Titas Sengupta, Ph.D., and Mark Moyle, Ph.D., (Colón-Ramos Laboratory), Department of Cell Biology, Yale University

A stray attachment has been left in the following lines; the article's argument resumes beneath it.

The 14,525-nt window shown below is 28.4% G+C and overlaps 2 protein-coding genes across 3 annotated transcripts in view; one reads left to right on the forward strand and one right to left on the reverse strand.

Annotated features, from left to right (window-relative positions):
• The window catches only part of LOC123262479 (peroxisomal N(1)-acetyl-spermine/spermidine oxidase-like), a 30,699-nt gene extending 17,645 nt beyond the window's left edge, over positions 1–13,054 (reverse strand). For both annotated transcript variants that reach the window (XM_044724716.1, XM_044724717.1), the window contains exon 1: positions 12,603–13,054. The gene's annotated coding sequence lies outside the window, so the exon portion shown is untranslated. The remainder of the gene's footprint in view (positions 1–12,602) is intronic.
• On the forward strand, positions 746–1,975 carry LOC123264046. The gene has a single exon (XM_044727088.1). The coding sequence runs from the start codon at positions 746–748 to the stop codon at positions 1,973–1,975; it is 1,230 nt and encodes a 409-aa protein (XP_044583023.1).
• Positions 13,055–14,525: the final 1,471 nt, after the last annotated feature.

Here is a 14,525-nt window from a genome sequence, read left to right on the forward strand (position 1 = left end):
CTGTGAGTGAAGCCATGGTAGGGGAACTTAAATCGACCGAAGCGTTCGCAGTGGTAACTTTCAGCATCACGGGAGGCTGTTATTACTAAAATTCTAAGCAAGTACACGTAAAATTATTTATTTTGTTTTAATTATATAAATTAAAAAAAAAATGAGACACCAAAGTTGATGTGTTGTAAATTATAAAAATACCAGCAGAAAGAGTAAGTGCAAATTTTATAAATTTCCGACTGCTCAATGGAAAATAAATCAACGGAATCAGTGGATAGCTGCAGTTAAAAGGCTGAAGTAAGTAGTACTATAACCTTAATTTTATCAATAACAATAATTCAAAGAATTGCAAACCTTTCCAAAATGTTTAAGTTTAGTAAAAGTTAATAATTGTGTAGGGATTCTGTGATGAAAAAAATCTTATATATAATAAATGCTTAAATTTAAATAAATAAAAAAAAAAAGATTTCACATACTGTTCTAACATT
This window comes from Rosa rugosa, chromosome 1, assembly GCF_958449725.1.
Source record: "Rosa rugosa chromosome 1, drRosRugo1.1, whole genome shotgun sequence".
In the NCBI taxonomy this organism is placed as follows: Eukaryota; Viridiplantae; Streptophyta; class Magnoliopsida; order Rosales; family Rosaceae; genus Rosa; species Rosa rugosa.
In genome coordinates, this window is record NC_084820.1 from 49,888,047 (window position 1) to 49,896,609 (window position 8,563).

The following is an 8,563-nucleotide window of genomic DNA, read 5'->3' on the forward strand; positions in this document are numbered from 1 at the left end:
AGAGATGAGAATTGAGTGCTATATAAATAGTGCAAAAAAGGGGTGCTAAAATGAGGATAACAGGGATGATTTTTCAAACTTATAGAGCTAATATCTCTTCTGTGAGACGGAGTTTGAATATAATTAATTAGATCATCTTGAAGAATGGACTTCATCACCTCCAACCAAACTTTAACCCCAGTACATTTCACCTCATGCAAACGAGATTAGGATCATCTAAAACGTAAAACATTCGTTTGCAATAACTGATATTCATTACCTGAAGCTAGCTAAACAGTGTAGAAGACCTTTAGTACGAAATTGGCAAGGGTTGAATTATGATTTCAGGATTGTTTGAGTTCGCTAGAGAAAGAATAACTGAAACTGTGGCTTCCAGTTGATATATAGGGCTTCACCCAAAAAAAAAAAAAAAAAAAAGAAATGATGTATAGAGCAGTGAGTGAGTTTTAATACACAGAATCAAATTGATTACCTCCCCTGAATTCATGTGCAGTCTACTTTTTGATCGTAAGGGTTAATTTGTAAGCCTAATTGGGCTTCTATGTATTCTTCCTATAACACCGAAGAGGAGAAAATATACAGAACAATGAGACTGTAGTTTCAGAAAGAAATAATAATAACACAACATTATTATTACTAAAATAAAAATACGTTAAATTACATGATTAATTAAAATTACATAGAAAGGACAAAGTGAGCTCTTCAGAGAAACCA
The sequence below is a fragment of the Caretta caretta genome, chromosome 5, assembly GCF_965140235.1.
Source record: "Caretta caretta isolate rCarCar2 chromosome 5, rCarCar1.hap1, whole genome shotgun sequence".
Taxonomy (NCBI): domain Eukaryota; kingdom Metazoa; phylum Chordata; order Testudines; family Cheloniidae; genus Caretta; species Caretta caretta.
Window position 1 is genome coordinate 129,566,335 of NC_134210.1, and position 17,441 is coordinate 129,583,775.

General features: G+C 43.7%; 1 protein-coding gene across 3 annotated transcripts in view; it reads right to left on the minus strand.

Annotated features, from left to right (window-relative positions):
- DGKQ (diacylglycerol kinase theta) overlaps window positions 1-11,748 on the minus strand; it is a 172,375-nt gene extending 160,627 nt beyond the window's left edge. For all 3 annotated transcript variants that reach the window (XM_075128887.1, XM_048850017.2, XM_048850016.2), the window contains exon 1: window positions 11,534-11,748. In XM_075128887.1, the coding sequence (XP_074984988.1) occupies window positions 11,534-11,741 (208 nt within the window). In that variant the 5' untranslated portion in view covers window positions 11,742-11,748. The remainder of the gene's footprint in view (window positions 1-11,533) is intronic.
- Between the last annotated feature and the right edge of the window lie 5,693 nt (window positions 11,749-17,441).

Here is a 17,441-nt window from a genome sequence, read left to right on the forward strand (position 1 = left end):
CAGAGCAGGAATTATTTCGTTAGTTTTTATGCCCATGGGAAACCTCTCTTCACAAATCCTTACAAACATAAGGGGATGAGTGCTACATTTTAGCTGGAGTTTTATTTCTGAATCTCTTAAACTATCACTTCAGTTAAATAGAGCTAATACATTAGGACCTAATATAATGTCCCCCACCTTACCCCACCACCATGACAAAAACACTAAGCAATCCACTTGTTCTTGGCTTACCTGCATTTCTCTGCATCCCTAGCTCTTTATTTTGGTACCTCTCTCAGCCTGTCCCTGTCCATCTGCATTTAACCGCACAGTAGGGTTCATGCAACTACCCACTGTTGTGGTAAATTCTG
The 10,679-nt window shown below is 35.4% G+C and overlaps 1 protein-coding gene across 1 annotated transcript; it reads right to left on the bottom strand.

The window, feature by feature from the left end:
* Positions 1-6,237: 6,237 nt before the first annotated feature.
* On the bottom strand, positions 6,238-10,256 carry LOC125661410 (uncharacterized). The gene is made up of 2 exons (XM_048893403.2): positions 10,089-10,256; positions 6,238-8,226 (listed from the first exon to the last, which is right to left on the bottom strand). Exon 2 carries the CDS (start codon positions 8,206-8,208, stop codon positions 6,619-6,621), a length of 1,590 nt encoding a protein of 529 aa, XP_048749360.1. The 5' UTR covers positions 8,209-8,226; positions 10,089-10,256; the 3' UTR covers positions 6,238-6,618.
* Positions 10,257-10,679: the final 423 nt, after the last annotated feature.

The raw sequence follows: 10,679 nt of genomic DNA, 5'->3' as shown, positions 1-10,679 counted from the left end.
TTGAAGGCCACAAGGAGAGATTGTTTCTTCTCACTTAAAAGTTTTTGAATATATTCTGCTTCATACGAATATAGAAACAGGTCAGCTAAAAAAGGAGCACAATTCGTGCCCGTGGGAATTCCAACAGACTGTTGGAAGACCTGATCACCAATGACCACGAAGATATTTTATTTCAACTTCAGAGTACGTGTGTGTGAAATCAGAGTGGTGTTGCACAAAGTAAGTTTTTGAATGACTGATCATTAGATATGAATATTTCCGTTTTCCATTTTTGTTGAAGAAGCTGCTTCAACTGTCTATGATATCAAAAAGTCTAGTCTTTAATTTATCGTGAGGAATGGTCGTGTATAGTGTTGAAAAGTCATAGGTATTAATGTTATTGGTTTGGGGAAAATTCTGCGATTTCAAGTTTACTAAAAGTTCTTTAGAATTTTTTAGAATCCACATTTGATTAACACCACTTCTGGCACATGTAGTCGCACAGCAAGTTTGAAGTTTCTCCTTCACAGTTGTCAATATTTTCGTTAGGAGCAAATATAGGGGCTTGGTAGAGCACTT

In the human, billions of neurons are devoted to our sensory systems, allowing us to see, hear, taste, smell and touch, senses which together help us to navigate our environment. But all of these senses can also be imparted using much simpler systems. The nematode shown in this image (Caenorhabditis elegans) is only 1 millimeter in length and has a grand total of 302 neurons in its entire nervous system. But this simple worm is capable of detecting a large number of physical stimuli, including chemicals (taste/smell), light, temperature and touch. Here, two touch receptor neurons in the body are labeled in green; note the elaborate branching network of filamentous neurites from these cells that extends throughout the body. By studying the molecular and cellular basis by which this simple neuronal network can respond to touch stimuli, scientists are hoping to better understand our own much more complex (and more enigmatic) sensory systems.